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Reining in corporate power through shareholder protection

As we build the movement to pass a Constitutional Amendment to rein in corporate power in the wake of the Supreme Court’s decision in Citizens United v. Federal Election Commission, there are several legislative measures on the table to mitigate the problem in the short term. Congress should act on these measures quickly to lessen the impact of massively increased corporate spending anticipated in the 2010 elections.

One of these measures is shareholder protection. U.S. P.I.R.G.’s Lisa Gilbert points out in the Huffington Post that nearly half of all American households own stock.  If the corporations in which they own stock want to spend money from their general treasuries to influence elections, the shareholders — who are the real owners of these corporations — should have a say.

Gilbert goes on to make a very compelling case for the kind of shareholder protection that Congress could enact though Rep. Mike Capuano’s (D-MA) proposed Shareholder Protection Act (H.R. 4357).

First, the right to a fair return on their investment, and secondly (and most ironically in the context of Citizens United), the first amendment right to remain silent in political debate or to support a candidate of their choosing. When a CEO chooses to use corporate money to support causes which may be antithetical to a given shareholder’s wishes, in essence he or she is violating the shareholder’s first amendment rights.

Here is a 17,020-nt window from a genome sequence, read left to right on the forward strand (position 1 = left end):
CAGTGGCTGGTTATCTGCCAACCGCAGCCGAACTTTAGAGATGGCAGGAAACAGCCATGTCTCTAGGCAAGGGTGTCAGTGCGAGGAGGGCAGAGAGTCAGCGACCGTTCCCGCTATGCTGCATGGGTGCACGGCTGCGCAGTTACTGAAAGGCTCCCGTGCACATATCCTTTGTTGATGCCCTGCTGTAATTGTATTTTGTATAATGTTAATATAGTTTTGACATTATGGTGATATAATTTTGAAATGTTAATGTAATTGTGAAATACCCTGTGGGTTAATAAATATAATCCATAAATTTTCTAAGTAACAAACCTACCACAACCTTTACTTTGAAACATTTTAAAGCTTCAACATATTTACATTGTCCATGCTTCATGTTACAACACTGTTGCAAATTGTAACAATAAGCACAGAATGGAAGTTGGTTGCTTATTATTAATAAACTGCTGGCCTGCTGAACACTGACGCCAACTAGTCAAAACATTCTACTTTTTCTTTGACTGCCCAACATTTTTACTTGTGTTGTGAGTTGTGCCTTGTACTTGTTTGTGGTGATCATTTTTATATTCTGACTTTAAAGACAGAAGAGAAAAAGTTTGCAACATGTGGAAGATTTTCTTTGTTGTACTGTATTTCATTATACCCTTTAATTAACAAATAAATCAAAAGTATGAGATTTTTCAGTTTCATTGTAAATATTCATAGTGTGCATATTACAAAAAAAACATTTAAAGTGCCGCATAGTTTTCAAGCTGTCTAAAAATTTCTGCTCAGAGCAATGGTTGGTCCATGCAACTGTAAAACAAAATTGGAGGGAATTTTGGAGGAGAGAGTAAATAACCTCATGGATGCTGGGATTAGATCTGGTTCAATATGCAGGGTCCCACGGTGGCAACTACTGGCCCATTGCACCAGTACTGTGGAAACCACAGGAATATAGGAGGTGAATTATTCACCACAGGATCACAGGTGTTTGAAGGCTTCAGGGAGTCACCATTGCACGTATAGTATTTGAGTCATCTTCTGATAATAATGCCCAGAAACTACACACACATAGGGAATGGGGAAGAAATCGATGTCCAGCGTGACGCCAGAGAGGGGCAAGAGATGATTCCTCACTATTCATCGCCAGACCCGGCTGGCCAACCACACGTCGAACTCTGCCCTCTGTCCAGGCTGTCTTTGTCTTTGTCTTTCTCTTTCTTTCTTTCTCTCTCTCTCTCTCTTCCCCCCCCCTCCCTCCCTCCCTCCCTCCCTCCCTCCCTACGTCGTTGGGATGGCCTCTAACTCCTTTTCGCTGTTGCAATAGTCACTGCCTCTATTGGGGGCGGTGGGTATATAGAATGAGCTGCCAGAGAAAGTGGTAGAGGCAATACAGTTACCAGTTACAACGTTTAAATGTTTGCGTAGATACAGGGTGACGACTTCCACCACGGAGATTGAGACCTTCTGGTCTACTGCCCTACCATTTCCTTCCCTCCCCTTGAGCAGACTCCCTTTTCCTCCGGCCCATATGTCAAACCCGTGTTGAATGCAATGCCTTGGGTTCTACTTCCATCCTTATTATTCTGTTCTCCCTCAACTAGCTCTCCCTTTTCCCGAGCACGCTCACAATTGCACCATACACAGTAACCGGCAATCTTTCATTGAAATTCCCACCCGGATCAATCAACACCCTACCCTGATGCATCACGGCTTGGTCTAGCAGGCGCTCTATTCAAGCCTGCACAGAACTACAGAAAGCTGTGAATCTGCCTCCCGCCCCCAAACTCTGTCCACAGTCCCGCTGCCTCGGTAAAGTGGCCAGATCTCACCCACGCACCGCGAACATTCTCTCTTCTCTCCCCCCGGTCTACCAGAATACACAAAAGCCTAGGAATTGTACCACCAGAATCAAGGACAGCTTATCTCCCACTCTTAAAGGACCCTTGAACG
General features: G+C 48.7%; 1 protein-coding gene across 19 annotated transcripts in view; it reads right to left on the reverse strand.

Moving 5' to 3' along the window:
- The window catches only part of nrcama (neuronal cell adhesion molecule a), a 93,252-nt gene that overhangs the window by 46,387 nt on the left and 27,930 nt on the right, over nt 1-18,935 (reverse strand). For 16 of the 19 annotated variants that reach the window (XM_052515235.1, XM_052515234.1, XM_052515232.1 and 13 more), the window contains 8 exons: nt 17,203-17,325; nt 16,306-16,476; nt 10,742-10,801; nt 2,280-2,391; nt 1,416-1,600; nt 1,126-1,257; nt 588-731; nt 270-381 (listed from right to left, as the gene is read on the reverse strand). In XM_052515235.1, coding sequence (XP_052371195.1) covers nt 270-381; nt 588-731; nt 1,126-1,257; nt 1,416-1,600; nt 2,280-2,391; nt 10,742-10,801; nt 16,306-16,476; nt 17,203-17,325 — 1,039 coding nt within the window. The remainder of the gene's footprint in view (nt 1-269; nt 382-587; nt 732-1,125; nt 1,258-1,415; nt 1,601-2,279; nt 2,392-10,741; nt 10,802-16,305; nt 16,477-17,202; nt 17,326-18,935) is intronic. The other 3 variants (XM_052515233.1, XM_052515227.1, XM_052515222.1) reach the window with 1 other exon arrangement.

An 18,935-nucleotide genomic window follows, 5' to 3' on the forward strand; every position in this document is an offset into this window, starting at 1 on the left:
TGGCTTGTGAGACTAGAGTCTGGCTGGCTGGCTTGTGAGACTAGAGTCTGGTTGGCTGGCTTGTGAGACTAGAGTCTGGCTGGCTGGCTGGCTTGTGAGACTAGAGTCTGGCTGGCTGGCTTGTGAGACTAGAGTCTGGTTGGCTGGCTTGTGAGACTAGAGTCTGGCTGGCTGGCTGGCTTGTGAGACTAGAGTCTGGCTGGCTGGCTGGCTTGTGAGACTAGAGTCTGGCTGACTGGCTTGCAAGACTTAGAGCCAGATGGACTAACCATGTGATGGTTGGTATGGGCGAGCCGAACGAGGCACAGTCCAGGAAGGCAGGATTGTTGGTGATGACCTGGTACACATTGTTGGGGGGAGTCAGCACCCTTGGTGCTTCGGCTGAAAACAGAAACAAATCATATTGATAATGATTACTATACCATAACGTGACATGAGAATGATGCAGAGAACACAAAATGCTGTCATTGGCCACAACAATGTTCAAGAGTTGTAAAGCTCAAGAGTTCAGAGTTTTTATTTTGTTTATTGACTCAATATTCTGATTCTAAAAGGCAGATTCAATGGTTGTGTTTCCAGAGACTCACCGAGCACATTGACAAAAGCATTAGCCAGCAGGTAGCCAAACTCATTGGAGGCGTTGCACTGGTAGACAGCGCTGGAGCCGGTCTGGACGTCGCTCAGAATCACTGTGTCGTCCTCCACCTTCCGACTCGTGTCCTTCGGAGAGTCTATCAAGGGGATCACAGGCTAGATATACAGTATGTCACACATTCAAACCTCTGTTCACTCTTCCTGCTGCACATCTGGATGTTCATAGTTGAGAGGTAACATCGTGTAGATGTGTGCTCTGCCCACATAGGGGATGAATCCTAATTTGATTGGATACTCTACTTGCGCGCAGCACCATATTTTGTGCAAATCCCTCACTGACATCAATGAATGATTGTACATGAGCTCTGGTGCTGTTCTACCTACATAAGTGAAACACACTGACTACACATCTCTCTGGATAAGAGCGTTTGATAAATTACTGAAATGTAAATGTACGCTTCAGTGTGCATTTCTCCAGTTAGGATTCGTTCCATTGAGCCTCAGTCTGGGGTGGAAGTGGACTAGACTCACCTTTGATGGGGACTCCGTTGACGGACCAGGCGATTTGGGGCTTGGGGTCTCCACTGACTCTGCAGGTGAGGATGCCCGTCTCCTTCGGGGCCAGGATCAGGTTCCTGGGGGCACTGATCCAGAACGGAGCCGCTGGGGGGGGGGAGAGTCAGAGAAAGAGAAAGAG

The idea that U.S. corporations can make unlimited political expenditures without giving its shareholders any knowledge of the spending or receiving their consent is an appalling one. Congress should quickly support Rep. Capuano’s Shareholder Protection Act and work to attach it to Rep. Van Hollen legislative package, two pieces of legislation that are very clearly in the public interest.

We need to create a world where no one will ever have to wonder if their invested money is supporting a cause they don’t believe in. The Shareholder Protection Act takes us one step in that direction.

You can learn more about these measures to limit the influence of corporate money in our elections at DontGetRolled.org.